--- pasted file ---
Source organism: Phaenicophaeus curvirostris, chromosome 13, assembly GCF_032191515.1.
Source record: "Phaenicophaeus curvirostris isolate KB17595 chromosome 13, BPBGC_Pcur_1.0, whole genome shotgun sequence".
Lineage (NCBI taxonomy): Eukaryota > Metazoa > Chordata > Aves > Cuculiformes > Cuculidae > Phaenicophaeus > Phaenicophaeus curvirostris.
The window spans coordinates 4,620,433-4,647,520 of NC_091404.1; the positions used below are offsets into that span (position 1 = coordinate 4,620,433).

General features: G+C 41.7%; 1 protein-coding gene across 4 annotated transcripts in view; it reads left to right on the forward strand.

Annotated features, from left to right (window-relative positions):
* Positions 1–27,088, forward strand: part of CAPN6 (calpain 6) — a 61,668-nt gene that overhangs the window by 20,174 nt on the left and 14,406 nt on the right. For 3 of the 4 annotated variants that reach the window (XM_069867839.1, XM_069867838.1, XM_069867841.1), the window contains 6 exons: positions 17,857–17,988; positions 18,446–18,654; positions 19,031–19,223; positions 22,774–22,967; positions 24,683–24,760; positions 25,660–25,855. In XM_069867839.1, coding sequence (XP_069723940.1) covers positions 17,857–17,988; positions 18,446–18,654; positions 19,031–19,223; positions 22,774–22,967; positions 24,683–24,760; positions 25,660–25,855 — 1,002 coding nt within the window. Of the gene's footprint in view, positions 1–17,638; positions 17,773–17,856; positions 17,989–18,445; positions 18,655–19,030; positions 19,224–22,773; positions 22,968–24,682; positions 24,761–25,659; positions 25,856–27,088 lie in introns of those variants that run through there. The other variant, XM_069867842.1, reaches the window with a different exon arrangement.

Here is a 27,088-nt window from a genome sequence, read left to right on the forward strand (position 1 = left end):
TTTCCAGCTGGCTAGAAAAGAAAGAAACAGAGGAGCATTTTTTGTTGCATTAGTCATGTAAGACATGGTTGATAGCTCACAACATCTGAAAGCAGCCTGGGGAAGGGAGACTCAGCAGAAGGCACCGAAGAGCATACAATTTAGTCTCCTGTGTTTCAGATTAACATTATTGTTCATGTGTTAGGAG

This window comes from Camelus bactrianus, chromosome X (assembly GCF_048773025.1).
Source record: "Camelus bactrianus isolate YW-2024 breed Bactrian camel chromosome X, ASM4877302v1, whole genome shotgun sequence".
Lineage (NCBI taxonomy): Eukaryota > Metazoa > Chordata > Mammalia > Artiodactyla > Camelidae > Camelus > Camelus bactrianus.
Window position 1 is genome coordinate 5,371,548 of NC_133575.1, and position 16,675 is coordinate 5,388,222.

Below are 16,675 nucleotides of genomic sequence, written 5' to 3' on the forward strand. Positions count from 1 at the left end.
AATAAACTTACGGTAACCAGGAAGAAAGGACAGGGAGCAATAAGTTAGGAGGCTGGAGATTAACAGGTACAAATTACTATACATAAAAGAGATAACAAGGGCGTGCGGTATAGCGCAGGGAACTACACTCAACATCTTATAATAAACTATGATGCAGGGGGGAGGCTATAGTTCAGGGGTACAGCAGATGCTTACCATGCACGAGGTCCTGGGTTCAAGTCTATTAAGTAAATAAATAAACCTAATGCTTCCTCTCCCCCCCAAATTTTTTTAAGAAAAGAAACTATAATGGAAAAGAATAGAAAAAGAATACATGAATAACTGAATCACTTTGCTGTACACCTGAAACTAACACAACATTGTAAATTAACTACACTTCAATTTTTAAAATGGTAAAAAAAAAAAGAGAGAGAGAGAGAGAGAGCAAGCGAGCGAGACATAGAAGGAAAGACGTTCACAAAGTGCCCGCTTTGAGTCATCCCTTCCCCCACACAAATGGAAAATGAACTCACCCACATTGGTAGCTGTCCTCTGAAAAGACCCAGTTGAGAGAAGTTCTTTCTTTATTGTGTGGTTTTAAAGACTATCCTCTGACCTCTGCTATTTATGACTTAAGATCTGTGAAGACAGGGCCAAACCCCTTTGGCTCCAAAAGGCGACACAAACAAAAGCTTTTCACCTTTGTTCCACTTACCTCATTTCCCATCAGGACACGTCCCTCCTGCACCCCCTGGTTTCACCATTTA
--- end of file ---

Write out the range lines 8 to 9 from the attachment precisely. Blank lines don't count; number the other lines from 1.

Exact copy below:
Here is a 27,088-nt window from a genome sequence, read left to right on the forward strand (position 1 = left end):
TTTCCAGCTGGCTAGAAAAGAAAGAAACAGAGGAGCATTTTTTGTTGCATTAGTCATGTAAGACATGGTTGATAGCTCACAACATCTGAAAGCAGCCTGGGGAAGGGAGACTCAGCAGAAGGCACCGAAGAGCATACAATTTAGTCTCCTGTGTTTCAGATTAACATTATTGTTCATGTGTTAGGAG